If you’ve been following along then by now you’ve figured out that science has proven that even less than half a gram of protein per pound of bodyweight per day is enough to both retain and build muscle mass. Today I’d like to look into amino acids to see what we can learn and also to see if I can wrap this series up.
Obviously, the important component of the protein seems to be the essential amino acid content. It is now clear that muscle anabolism occurs with ingestion of only the essential amino acids meaning the non-essential amino acids are unnecessary to stimulate muscle growth following exercise(1). However, this doesn’t mean that essential amino acid supplements are superior to non-essential or to whole proteins. It simply means that essential amino acids can stimulate muscle protein synthesis and there are ample non-essentials to support the elevated levels of synthesis.
Leucine may be the most important amino acid for stimulation of muscle protein synthesis. Leucine, along with isoleucine and valine, is a branched-chain amino acid (BCAA). BCAAs are often touted as the most anabolic amino acids and many BCAA supplements are sold and bought up hungrily by bodybuilders and athletes alike.
In animal studies leucine stimulates pathways inside the muscle cells that result in increased muscle protein synthesis in rats following intense exercise that would otherwise decrease synthesis(2,3). This means that in a catabolic exercise model, leucine ingestion may be very effective as an anabolic agent. The evidence in humans is less clear, particularly following resistance exercise.
Similar results were found in a recent study from a research group in Galveston, Texas. There is evidence that leucine may decrease the amount of muscle protein breakdown in humans, but these studies did not involve exercise(4). The Galveston results demonstrated that the NBAL was not improved with additional leucine, further casting doubt on the efficacy of leucine supplementation following anabolic exercise in humans. It should be noted, however, that few studies have actually examined this issue and an in-depth evaluation may be required before leucine can be dismissed as an anabolic agent.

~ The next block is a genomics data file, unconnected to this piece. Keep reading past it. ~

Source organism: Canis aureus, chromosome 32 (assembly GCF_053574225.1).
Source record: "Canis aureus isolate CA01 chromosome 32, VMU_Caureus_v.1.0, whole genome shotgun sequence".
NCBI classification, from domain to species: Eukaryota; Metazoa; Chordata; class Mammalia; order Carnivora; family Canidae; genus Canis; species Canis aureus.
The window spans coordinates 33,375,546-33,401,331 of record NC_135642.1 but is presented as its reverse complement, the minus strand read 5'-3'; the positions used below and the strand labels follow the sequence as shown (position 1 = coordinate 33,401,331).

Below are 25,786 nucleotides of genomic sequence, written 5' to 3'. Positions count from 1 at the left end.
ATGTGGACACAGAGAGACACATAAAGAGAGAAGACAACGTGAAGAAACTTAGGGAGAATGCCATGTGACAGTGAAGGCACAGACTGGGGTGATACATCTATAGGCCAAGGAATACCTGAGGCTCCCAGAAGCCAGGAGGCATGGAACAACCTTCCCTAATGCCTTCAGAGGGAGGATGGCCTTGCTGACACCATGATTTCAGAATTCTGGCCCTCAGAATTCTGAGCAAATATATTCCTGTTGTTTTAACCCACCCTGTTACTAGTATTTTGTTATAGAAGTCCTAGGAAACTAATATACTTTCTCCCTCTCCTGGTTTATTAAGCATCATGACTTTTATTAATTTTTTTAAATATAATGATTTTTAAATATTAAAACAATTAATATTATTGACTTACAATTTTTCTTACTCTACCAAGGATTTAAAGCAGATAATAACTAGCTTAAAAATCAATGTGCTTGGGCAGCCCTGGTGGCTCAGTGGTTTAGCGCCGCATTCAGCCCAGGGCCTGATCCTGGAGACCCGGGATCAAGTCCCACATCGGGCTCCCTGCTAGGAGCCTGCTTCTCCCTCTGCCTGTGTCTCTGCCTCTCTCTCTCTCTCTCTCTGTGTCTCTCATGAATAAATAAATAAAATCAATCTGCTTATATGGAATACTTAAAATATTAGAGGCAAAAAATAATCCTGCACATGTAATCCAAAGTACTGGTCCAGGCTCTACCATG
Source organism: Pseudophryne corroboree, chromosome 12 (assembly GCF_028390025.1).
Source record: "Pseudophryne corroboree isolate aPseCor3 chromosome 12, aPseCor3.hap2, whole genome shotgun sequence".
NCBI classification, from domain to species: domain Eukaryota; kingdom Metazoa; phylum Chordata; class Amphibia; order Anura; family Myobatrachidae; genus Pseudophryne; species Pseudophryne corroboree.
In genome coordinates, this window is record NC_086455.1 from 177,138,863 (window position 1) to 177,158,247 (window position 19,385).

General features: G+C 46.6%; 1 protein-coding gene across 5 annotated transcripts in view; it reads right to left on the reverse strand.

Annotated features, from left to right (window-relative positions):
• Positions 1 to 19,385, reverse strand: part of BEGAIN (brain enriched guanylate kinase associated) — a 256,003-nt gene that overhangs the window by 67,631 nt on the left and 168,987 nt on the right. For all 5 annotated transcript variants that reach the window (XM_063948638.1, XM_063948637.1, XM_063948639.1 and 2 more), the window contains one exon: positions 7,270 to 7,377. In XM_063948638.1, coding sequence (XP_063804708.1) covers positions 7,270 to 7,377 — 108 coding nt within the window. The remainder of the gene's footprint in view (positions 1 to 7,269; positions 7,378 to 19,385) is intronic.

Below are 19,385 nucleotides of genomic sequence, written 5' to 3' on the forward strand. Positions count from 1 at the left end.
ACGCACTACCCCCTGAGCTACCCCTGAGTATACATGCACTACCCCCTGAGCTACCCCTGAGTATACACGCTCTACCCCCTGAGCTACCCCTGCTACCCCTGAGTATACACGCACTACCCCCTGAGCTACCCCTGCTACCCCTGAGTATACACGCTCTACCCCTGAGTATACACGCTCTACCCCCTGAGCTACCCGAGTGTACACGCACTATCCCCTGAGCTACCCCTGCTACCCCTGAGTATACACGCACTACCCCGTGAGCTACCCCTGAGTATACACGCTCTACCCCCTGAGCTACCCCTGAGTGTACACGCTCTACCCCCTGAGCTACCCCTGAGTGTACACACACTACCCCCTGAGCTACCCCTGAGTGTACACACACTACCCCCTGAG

When we next get together, or more correctly when I next find the time seeing as I didn’t wrap this up because there is still one more thing to cover, I’ll finish this series off by looking at protein timing and seeing if there are any advantages to be found there in order for us to find a way to convince our muscles to grow with proper nutrient intake at the correct times. Until then my friends,
1. Am J Physiol 1999; 276(4 Pt 1):E628-E634
2. Chittenden RH: The Nutrition of Man. London, Heinemann, 1907
3. J Sports Med Phys Fitness 2002; 42(3):340-347
4. Am J Clin Nutr 2007; 85(4):1031-1040
This article was written and researched by Matt Taylor
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